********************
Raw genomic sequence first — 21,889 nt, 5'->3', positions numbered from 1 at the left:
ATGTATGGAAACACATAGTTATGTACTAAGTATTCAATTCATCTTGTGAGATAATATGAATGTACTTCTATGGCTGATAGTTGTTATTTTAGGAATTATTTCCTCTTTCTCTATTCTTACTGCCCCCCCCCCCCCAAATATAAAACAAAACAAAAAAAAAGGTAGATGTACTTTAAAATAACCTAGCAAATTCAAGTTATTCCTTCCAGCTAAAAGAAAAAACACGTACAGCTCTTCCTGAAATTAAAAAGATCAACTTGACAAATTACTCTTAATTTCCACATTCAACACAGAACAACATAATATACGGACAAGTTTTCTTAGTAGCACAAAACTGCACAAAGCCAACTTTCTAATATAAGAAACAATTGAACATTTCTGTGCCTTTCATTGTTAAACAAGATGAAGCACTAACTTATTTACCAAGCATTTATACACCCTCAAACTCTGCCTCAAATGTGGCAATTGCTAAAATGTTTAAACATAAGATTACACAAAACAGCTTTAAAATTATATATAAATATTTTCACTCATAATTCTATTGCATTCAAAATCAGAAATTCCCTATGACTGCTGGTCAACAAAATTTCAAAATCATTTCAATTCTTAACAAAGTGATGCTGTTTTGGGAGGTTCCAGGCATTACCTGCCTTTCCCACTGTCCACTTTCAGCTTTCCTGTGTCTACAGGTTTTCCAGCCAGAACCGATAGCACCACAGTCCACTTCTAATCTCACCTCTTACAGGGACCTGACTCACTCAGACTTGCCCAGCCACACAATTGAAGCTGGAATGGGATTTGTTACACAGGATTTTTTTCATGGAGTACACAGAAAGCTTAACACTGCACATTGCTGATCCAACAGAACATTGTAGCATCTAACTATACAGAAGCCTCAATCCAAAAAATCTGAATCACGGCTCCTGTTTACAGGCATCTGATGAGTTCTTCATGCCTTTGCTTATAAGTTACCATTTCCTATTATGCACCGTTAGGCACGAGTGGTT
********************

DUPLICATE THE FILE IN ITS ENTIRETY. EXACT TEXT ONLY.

Raw genomic sequence first — 21,889 nt, 5'->3', positions numbered from 1 at the left:
ATGTATGGAAACACATAGTTATGTACTAAGTATTCAATTCATCTTGTGAGATAATATGAATGTACTTCTATGGCTGATAGTTGTTATTTTAGGAATTATTTCCTCTTTCTCTATTCTTACTGCCCCCCCCCCCCCAAATATAAAACAAAACAAAAAAAAAGGTAGATGTACTTTAAAATAACCTAGCAAATTCAAGTTATTCCTTCCAGCTAAAAGAAAAAACACGTACAGCTCTTCCTGAAATTAAAAAGATCAACTTGACAAATTACTCTTAATTTCCACATTCAACACAGAACAACATAATATACGGACAAGTTTTCTTAGTAGCACAAAACTGCACAAAGCCAACTTTCTAATATAAGAAACAATTGAACATTTCTGTGCCTTTCATTGTTAAACAAGATGAAGCACTAACTTATTTACCAAGCATTTATACACCCTCAAACTCTGCCTCAAATGTGGCAATTGCTAAAATGTTTAAACATAAGATTACACAAAACAGCTTTAAAATTATATATAAATATTTTCACTCATAATTCTATTGCATTCAAAATCAGAAATTCCCTATGACTGCTGGTCAACAAAATTTCAAAATCATTTCAATTCTTAACAAAGTGATGCTGTTTTGGGAGGTTCCAGGCATTACCTGCCTTTCCCACTGTCCACTTTCAGCTTTCCTGTGTCTACAGGTTTTCCAGCCAGAACCGATAGCACCACAGTCCACTTCTAATCTCACCTCTTACAGGGACCTGACTCACTCAGACTTGCCCAGCCACACAATTGAAGCTGGAATGGGATTTGTTACACAGGATTTTTTTCATGGAGTACACAGAAAGCTTAACACTGCACATTGCTGATCCAACAGAACATTGTAGCATCTAACTATACAGAAGCCTCAATCCAAAAAATCTGAATCACGGCTCCTGTTTACAGGCATCTGATGAGTTCTTCATGCCTTTGCTTATAAGTTACCATTTCCTATTATGCACCGTTAGGCACGAGTGGTT